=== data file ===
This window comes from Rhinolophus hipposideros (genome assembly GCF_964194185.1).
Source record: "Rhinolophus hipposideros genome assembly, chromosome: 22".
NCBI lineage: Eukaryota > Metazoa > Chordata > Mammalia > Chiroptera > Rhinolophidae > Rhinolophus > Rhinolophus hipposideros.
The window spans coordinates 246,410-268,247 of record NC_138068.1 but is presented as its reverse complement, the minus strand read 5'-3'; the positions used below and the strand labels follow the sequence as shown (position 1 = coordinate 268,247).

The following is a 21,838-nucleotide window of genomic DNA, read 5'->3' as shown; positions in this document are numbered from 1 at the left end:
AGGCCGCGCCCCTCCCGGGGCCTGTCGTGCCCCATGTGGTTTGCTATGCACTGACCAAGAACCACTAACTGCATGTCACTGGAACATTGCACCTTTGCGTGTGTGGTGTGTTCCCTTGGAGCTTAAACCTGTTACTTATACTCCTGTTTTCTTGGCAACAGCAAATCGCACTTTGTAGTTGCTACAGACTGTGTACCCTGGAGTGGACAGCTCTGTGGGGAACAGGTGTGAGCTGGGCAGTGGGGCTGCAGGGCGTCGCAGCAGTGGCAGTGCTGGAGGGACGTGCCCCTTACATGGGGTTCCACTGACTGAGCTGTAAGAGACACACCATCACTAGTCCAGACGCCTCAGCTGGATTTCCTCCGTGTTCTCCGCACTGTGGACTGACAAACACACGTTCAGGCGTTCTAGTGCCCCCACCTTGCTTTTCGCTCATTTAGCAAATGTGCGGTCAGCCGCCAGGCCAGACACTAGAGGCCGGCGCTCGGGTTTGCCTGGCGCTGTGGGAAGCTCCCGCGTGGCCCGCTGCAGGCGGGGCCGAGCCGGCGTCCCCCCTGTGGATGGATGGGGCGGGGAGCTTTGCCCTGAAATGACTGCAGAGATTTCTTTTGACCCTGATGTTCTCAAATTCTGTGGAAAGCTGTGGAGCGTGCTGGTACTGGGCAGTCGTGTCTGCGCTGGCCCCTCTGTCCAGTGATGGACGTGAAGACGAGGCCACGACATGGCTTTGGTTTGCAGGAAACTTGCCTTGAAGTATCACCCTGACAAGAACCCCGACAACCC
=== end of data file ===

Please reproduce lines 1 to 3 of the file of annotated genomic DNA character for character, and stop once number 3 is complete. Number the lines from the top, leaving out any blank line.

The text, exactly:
This window comes from Rhinolophus hipposideros (genome assembly GCF_964194185.1).
Source record: "Rhinolophus hipposideros genome assembly, chromosome: 22".
NCBI lineage: Eukaryota > Metazoa > Chordata > Mammalia > Chiroptera > Rhinolophidae > Rhinolophus > Rhinolophus hipposideros.